Five iconic pieces of Scottish history in Edinburgh museums

Mons Meg at Edinburgh Castle
Mons Meg at Edinburgh Castle
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Edinburgh is a city bursting with history, from the ancient monuments to the packed museums.

In a city with several museums, it would be quite easy to miss some of these must see items. From Jacobites to body snatchers, here are five things you should check out in Edinburgh.

Lewis Chessmen; Two Kings a Queen and the Bishop

Lewis Chessmen; Two Kings a Queen and the Bishop

Lewis Chessmen - National Museum of Scotland

Several sets of chessmen were found on a beach in Uig, Lewis in 1831.

The chess pieces consist of elaborate decorations on walrus ivory and Whales’ teeth, with seated kings and queens, bishops, mounted knights and pawns, standing between six and 10cm high.

Of the 93 pieces found, most likely in a small, drystone chamber, 11 are in position of the National Museum of Scotland, with the other 82 at the British Museum.

Bonnie Prince Charlie's travelling canteen

Bonnie Prince Charlie's travelling canteen

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Burke’s Pocket Book - Surgeons Hall

This pocket book is reputedly made from the skin of William Burke, following his execution and public dissection.

Burke was one of the infamous body snatchers in 1828, who murdered people to sell their bodies to the local Doctor Robert Knox as material for his public dissections.

The interior of the pocketbook holds a pencil and on the back cover the date of Burke’s execution - January 28, 1829 - is inscribed.

Bonnie Prince Charlie’s canteen - National Museum of Scotland

The Jacobite leader, commonly known as Bonnie Prince Charlie, was born Charles Edward Stewart in 1720 in Rome. His grandfather was the deposed Catholic King James VII.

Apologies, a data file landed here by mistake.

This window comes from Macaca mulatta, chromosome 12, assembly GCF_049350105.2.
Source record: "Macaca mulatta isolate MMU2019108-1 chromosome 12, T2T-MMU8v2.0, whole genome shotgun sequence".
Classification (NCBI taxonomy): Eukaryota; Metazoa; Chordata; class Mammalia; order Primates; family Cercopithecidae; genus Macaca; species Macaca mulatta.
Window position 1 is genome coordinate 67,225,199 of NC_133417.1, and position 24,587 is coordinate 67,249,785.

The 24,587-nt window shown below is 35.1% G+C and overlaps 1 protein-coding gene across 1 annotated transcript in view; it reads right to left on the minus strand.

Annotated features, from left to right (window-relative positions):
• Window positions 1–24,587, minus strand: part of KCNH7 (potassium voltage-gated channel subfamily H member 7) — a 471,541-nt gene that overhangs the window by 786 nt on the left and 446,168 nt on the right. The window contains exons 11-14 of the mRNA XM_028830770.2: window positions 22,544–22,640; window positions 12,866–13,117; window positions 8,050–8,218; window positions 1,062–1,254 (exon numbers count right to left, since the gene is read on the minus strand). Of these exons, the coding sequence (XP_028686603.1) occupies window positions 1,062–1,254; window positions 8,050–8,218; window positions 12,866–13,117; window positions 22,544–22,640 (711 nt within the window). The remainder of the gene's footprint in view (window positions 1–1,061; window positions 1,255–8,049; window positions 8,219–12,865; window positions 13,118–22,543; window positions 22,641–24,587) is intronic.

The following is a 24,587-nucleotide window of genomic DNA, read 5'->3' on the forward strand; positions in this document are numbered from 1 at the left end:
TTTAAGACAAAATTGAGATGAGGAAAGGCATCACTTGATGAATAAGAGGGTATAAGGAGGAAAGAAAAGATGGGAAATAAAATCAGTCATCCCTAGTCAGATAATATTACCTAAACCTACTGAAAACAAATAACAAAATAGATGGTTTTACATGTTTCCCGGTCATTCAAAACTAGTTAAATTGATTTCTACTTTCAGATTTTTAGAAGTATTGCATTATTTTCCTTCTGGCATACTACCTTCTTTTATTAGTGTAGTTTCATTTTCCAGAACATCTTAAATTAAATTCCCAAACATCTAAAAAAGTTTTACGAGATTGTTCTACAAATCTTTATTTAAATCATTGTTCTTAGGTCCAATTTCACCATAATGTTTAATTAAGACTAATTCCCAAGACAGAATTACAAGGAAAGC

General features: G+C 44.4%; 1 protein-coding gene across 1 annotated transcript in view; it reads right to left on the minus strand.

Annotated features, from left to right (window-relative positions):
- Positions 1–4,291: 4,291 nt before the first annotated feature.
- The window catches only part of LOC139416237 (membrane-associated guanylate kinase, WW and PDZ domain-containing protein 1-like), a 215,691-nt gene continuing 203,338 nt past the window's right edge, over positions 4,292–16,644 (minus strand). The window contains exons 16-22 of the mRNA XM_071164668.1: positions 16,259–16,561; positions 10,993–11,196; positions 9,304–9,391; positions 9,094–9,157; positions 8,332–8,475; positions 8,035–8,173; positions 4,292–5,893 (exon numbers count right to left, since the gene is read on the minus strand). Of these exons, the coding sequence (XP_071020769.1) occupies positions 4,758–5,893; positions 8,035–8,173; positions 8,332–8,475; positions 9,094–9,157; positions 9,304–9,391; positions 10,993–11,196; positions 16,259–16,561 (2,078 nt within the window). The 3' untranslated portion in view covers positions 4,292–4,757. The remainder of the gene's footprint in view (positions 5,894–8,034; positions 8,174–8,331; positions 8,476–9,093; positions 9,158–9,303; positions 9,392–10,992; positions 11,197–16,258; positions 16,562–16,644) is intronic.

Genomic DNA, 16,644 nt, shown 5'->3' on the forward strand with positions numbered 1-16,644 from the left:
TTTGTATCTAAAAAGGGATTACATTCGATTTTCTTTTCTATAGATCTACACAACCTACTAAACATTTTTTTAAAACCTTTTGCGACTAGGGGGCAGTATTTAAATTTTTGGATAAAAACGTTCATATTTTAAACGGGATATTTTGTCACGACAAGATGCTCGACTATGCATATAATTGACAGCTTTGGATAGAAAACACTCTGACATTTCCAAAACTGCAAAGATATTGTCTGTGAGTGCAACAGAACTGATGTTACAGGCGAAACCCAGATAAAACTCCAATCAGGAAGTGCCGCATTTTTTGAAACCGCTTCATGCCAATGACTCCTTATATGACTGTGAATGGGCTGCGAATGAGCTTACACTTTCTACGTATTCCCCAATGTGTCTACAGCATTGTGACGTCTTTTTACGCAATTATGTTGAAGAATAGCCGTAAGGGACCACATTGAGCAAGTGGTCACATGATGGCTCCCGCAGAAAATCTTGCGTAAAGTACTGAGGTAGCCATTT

An energetic and charismatic young man, he led the Jacobite rebellion against the government, which ended disastrously at the Battle of Culloden.

In his pack, Charlie carried a silver canteen, which included a knife, fork, teaspoon, nutmeg grater, corkscrew, marrow scoop and a wine-taster.

The canteen was created around 1740 by Ebenezer Oliphant, a member of the Jacobite family, the Oliphant’s of Gask.

Mons Meg - Edinburgh Castle

Situated in Edinburgh Castle as part of the War Museum, the cannon was built in 1449 by of Philip the Good, Duke of Burgundy and James II, King of Scots in 1454 as a gift.

The bombard was used in sieges until the 16th century, when she was downgraded to ceremonial status.

The gun remained in its place at Edinburgh Castle until 1754 when it was taken to the Tower of London. Sir Walter Scott and others campaigned for its return, which was effected in 1829.

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The Maiden - National Museum of Scotland

Edinburgh’s “humane” execution device, over 150 people were killed with her between 1564 and 1710.

Standing at 4m tall, and made of oak, the guillotine could be flat packed and transported around the city as needed. Executions using the Maiden are known to have taken place in Castlehill, Grassmarket and High Cross off the High Street in Edinburgh.

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